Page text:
The ATAF expressed that fundamental reallocation of such taxing rights could have been achieved through the ATAF Pillar One proposals. The ATAF added that it will be calling for further work to be done in the global standard setting process to persuade the developed world to agree to a more equitable allocation of taxing rights to provide African and other developing countries with the tax revenue they need to rebuild their economies.

Pillar Two rules

Minimum tax

The Pillar Two rules aim to ensure that all the global profits of MNEs are taxed at least at a minimum effective rate of 15%. However, the ATAF highlighted for such a rule to be effective, the minimum effective rate needed to be at least 20% rather than 15% if it is to stem artificial profit shifting out of Africa as most African countries have a statutory corporate income tax rate of between 25% and 35%.

Rule design

  • The ATAF noted that the agreement gives priority to the Income Inclusion Rule (IIR) and that the Undertaxed Payments Rule (UTPR) will only apply in very limited circumstances. The ATAF has stated that a source-based rule such as the UTPR or the Subject to Tax Rule (STTR, which is a treaty provision rule) should be the primary rule under Pillar Two to assist in redressing the current imbalance in the allocation of taxing rights between residence and source jurisdictions.
  • The ATAF welcomed that the STTR will be a minimum standard that developing countries can require to be included in bilateral tax treaties with IF members applying nominal corporate income tax rates below the STTR minimum rate of 9%. The ATAF has called for the STTR to be broad in scope to cover payments of interest, royalties, all service payments, and capital gains. The IF agreed that the STTR will cover interest, royalties, and a defined set of other payments; the ATAF confirmed that it will continue to monitor what will be included within defined payments as this work progresses in the IF.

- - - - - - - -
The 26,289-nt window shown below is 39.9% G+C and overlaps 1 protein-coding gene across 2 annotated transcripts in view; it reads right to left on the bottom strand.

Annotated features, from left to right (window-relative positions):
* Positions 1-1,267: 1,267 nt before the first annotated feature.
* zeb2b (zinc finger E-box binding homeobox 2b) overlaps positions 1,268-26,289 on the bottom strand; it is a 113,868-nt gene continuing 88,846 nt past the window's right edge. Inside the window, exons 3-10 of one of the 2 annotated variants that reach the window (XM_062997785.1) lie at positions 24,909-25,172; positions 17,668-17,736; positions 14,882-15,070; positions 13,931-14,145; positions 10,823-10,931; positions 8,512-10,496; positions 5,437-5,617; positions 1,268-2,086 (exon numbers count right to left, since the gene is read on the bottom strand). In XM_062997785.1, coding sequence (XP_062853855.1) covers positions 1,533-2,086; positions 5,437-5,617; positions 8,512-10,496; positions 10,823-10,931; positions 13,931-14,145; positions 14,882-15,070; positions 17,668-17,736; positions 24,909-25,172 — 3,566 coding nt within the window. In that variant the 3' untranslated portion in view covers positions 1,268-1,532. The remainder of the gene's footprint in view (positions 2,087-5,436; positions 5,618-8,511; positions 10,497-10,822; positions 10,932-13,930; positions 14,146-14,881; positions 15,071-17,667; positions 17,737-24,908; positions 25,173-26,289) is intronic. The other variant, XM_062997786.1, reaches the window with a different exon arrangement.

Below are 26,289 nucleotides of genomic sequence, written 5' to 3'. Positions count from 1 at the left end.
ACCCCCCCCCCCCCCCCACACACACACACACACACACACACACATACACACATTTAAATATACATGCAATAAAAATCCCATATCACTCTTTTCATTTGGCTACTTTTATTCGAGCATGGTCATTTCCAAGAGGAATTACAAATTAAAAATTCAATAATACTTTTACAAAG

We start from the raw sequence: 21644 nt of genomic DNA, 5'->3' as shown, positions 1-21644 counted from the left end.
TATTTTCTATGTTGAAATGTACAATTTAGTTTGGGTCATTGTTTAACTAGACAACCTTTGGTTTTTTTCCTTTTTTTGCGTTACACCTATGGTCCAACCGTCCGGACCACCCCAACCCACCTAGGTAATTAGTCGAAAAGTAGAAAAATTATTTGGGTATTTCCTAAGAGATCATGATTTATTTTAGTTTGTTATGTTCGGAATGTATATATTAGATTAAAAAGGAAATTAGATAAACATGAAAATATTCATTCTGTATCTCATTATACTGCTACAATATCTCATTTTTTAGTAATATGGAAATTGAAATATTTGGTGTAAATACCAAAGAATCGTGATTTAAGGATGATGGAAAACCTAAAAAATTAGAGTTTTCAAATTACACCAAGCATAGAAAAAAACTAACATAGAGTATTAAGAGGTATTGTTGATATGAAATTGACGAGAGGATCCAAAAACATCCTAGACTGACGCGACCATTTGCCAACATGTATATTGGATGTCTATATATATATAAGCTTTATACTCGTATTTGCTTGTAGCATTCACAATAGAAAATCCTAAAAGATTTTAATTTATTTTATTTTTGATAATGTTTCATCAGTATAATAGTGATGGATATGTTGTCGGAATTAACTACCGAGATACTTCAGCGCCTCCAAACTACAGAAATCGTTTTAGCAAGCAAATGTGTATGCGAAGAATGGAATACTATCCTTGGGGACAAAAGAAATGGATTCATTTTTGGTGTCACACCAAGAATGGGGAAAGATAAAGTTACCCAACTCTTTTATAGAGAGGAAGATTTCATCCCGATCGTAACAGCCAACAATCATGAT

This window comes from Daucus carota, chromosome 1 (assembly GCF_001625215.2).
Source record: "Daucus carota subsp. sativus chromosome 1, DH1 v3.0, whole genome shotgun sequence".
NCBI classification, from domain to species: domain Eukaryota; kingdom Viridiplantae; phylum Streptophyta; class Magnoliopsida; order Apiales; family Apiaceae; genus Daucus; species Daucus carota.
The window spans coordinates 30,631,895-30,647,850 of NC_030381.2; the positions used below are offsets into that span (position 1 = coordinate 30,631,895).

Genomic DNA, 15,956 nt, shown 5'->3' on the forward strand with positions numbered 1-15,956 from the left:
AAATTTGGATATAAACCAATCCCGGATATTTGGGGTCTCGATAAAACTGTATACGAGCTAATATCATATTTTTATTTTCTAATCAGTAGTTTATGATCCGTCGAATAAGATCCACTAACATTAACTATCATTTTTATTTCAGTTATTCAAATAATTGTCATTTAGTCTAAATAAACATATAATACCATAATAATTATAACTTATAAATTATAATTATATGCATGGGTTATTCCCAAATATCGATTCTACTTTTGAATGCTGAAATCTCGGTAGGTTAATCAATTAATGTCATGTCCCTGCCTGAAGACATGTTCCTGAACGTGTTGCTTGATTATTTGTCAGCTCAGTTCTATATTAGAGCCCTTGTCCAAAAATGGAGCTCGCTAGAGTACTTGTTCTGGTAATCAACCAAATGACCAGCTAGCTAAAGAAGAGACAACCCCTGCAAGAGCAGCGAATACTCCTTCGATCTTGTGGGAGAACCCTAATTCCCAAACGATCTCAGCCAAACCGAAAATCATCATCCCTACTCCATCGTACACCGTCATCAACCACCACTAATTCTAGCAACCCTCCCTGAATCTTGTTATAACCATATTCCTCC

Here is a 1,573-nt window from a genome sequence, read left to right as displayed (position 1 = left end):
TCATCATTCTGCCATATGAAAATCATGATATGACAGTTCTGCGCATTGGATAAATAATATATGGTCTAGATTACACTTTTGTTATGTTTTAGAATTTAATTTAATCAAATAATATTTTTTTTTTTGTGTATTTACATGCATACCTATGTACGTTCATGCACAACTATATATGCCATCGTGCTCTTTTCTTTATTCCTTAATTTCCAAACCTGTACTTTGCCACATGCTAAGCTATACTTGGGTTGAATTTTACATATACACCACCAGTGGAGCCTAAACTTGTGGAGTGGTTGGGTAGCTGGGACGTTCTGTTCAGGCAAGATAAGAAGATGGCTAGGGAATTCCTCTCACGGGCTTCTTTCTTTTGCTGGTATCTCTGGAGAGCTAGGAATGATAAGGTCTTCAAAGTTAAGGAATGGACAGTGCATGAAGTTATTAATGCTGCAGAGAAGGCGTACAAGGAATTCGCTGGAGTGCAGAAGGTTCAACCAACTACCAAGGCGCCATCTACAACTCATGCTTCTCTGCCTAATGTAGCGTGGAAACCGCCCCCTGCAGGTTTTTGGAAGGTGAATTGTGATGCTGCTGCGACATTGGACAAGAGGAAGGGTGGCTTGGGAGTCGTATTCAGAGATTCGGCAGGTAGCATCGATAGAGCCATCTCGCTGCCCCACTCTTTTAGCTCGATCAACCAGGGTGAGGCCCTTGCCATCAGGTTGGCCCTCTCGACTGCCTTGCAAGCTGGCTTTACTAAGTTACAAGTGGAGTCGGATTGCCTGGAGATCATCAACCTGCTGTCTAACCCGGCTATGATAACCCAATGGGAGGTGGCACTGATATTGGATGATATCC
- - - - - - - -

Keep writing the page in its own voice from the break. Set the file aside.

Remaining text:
The ATAF announced it will work closely with the African Union and African countries on the implementation of the new rules within the timetable of the end of 2023 set out in the IF plan. The ATAF noted that the implementation must be done responsibly and in consideration of the fact that not all countries have a similar capacity to implement the rules.

Regarding the few IF members that have not joined the agreement and the other African countries that are not members of the IF, the ATAF has expressed concern about how the new rules will impact upon those countries and that political pressure should not be brought on such countries to apply these rules or to join the IF.

The work that the ATAF's membership and the African Union have done in the negotiations on the two-pillar solution has been ground breaking and pioneering work for Africa, and it has meant that for the first time, Africa has been able to have its tax policy objectives better reflected in the global tax rules.

The ATAF statement was released on 8 October 2021.

October 27 2021

Rwanda Joins Regional Initiatives for Tax Transparency

According to a press release of 25 October 2021 published by the OECD, Rwanda has joined the Yaoundé Declaration, affirming the African initiatives for tax transparency and exchange of information for tax purposes and for tackling illicit financial flows (IFFs) through international tax cooperation.

The Yaoundé Declaration was originally signed on 15 November 2017 in Yaoundé (Cameroon), by four countries, namely Benin, Cameroon, Liberia and Uganda (see text in English here), during the tenth Plenary meeting of the Global Forum on Transparency and Exchange of Information for Tax Purposes (the Global Forum).

Rwanda is now the 31st African country, with the African Union Commission, to adhere to the Declaration. The other countries are Benin, Burkina Faso, Cameroon, Cape Verde, Chad, Comoros, Congo, Djibouti, Egypt, eSwatini, Gabon, Ghana, Guinea-Bissau, Ivory Coast, Kenya, Lesotho, Liberia, Madagascar, Mali, Mauritius, Mauritania, Morocco, Niger, Nigeria, South Africa, Senegal, Seychelles, Togo, Tunisia and Uganda.

More info can be found on the OECD website.